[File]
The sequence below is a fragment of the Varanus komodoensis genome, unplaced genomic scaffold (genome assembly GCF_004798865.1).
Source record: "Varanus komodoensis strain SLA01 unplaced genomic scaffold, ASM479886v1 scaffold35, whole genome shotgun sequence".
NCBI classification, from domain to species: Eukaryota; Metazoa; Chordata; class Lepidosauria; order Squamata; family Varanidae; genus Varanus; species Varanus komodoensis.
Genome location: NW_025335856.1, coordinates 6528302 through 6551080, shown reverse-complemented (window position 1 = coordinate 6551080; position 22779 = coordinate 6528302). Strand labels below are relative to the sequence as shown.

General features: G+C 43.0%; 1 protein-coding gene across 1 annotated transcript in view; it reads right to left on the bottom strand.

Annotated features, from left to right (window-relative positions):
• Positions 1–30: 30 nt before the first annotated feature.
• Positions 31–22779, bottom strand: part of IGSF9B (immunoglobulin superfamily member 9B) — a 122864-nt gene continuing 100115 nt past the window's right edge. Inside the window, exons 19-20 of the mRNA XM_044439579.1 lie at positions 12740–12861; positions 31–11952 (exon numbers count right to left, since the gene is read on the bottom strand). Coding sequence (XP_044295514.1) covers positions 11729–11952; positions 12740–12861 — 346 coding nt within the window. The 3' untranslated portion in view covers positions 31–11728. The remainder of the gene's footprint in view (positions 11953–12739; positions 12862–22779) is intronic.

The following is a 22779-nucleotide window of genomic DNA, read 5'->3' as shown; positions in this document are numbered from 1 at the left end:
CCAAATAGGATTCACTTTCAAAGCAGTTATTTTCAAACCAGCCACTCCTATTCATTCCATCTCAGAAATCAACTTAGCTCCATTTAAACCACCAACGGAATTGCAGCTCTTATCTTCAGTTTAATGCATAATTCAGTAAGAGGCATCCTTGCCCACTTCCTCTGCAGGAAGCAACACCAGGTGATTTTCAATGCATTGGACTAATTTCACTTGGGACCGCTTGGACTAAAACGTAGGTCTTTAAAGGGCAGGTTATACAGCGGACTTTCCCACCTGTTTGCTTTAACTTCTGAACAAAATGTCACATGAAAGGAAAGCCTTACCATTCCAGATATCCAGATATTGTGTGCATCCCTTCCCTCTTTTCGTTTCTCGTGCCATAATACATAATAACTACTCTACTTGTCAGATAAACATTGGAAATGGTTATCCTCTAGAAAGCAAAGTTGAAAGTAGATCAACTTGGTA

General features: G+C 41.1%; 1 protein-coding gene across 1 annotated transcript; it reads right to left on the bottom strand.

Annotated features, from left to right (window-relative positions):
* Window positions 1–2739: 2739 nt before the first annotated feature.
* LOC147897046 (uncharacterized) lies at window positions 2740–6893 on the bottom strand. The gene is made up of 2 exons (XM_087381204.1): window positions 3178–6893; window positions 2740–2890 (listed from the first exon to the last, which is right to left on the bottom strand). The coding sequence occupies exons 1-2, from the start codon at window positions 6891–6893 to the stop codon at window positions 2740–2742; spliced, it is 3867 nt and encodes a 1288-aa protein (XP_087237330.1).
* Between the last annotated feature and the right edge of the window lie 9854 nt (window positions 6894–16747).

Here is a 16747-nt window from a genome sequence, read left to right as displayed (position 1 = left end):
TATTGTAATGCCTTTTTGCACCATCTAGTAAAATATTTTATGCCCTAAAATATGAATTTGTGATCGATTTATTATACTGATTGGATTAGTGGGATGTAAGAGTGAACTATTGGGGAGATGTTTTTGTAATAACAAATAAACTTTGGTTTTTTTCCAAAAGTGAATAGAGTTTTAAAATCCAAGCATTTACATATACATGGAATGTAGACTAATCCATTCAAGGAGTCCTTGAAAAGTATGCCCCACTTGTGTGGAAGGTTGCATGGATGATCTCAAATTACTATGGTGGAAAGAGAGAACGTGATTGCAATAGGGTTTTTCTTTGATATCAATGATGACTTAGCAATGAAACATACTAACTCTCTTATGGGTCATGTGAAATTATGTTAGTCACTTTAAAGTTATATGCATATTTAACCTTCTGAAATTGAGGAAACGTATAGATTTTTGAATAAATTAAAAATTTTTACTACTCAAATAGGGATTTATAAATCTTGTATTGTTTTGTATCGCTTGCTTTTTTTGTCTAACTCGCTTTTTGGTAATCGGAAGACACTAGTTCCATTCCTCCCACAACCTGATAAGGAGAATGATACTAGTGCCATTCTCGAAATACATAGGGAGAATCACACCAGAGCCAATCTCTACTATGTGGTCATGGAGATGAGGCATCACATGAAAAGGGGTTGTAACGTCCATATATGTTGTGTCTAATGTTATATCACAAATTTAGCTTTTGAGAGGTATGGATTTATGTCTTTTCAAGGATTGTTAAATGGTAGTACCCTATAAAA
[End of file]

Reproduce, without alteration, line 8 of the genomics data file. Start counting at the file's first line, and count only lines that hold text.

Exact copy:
• Positions 31–22779, bottom strand: part of IGSF9B (immunoglobulin superfamily member 9B) — a 122864-nt gene continuing 100115 nt past the window's right edge. Inside the window, exons 19-20 of the mRNA XM_044439579.1 lie at positions 12740–12861; positions 31–11952 (exon numbers count right to left, since the gene is read on the bottom strand). Coding sequence (XP_044295514.1) covers positions 11729–11952; positions 12740–12861 — 346 coding nt within the window. The 3' untranslated portion in view covers positions 31–11728. The remainder of the gene's footprint in view (positions 11953–12739; positions 12862–22779) is intronic.